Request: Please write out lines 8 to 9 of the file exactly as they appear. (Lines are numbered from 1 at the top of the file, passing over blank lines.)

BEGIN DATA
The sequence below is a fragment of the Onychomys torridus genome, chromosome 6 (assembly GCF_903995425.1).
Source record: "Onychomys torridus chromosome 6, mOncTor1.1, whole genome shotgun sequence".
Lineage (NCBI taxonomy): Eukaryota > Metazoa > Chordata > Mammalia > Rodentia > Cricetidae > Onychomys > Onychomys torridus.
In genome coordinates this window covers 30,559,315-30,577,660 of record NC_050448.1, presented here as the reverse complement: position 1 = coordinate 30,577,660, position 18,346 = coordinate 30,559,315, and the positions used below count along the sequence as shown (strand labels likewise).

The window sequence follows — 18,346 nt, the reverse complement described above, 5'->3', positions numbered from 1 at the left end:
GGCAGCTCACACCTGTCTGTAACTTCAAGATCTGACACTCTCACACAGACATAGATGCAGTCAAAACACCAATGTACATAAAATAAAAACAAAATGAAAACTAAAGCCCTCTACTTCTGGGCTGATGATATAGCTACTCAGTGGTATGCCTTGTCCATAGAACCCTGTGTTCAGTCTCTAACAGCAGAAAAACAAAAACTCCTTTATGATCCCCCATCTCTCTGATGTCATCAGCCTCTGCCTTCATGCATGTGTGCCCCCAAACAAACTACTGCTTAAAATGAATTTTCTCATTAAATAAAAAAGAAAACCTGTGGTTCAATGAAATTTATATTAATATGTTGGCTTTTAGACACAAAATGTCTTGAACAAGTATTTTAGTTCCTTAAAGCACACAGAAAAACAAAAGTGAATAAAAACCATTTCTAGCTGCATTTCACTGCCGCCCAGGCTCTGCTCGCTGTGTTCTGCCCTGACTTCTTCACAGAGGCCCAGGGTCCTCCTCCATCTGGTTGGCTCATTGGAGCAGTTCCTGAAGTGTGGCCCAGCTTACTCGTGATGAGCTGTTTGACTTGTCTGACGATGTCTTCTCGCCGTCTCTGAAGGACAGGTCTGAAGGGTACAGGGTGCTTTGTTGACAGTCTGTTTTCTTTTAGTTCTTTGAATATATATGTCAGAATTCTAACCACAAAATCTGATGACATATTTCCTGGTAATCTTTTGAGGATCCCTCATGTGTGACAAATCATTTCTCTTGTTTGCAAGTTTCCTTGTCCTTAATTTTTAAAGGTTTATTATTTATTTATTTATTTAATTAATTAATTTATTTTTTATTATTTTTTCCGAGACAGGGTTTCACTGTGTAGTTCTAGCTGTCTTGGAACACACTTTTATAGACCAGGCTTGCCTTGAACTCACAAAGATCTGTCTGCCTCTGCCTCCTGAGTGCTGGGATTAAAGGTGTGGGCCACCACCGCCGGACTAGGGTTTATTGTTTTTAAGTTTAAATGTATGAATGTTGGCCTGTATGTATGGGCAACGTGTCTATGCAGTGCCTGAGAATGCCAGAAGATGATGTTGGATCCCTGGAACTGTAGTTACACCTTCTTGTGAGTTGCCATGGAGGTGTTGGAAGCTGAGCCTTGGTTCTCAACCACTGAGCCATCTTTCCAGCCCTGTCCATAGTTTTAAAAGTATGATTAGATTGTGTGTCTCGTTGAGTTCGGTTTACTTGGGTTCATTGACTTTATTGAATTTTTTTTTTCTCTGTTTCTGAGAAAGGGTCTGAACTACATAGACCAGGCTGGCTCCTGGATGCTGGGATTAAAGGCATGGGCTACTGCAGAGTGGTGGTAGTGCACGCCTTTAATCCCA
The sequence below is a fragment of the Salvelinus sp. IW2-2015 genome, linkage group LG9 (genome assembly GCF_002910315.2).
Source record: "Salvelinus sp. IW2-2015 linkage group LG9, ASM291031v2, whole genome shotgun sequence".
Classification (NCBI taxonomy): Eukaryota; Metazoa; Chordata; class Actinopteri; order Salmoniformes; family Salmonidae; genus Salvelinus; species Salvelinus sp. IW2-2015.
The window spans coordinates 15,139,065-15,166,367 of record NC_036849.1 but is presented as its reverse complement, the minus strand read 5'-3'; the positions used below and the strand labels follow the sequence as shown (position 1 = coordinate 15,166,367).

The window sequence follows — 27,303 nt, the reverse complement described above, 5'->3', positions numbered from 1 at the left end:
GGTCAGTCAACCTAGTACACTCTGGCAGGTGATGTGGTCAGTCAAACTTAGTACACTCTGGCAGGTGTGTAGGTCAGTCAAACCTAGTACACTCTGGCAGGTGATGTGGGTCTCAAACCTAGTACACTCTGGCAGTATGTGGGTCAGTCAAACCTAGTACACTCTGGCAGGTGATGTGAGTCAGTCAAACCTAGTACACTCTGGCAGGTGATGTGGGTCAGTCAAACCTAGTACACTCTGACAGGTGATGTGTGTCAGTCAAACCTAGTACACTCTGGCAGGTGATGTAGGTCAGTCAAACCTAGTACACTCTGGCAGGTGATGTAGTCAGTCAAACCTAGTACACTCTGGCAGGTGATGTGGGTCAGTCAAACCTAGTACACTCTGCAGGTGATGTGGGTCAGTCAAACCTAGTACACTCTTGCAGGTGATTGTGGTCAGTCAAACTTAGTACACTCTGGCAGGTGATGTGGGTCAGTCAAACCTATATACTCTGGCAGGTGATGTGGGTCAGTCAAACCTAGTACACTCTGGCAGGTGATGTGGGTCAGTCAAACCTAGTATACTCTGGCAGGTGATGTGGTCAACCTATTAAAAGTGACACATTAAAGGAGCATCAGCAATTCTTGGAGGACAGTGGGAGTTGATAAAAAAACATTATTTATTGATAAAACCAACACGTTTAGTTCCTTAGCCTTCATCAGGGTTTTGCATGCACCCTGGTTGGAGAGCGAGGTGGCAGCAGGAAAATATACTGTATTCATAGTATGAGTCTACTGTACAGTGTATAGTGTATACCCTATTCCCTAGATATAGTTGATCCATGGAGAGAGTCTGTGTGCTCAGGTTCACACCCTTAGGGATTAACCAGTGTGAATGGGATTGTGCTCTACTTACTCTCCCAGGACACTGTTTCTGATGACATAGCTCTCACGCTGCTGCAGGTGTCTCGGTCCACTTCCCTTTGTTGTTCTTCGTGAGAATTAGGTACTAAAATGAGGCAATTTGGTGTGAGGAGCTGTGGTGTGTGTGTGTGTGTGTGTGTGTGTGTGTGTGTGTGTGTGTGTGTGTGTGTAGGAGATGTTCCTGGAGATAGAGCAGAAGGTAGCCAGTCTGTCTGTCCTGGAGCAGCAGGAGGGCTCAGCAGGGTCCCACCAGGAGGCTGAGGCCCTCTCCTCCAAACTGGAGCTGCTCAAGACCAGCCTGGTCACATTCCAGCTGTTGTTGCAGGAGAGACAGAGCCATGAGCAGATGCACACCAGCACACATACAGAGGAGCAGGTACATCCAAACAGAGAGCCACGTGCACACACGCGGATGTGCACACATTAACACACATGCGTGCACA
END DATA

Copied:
Source record: "Salvelinus sp. IW2-2015 linkage group LG9, ASM291031v2, whole genome shotgun sequence".
Classification (NCBI taxonomy): Eukaryota; Metazoa; Chordata; class Actinopteri; order Salmoniformes; family Salmonidae; genus Salvelinus; species Salvelinus sp. IW2-2015.